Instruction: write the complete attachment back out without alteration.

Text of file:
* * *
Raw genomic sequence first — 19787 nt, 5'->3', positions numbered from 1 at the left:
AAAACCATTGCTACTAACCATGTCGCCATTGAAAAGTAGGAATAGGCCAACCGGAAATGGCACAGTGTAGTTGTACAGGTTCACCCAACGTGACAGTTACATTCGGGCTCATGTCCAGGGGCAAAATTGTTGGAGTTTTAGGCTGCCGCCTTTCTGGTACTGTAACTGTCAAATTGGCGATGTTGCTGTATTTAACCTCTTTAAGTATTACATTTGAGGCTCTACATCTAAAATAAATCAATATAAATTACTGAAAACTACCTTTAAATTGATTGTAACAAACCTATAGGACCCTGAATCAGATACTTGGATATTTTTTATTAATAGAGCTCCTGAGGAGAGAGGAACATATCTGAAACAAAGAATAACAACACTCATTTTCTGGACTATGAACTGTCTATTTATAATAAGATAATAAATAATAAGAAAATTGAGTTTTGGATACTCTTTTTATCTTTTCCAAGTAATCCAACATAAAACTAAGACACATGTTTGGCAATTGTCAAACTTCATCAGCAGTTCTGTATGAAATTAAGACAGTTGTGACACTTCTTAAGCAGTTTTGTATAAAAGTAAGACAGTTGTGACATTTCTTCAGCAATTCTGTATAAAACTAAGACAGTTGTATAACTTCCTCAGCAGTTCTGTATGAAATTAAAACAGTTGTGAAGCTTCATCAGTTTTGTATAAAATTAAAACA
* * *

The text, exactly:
Raw genomic sequence first — 19787 nt, 5'->3', positions numbered from 1 at the left:
AAAACCATTGCTACTAACCATGTCGCCATTGAAAAGTAGGAATAGGCCAACCGGAAATGGCACAGTGTAGTTGTACAGGTTCACCCAACGTGACAGTTACATTCGGGCTCATGTCCAGGGGCAAAATTGTTGGAGTTTTAGGCTGCCGCCTTTCTGGTACTGTAACTGTCAAATTGGCGATGTTGCTGTATTTAACCTCTTTAAGTATTACATTTGAGGCTCTACATCTAAAATAAATCAATATAAATTACTGAAAACTACCTTTAAATTGATTGTAACAAACCTATAGGACCCTGAATCAGATACTTGGATATTTTTTATTAATAGAGCTCCTGAGGAGAGAGGAACATATCTGAAACAAAGAATAACAACACTCATTTTCTGGACTATGAACTGTCTATTTATAATAAGATAATAAATAATAAGAAAATTGAGTTTTGGATACTCTTTTTATCTTTTCCAAGTAATCCAACATAAAACTAAGACACATGTTTGGCAATTGTCAAACTTCATCAGCAGTTCTGTATGAAATTAAGACAGTTGTGACACTTCTTAAGCAGTTTTGTATAAAAGTAAGACAGTTGTGACATTTCTTCAGCAATTCTGTATAAAACTAAGACAGTTGTATAACTTCCTCAGCAGTTCTGTATGAAATTAAAACAGTTGTGAAGCTTCATCAGTTTTGTATAAAATTAAAACA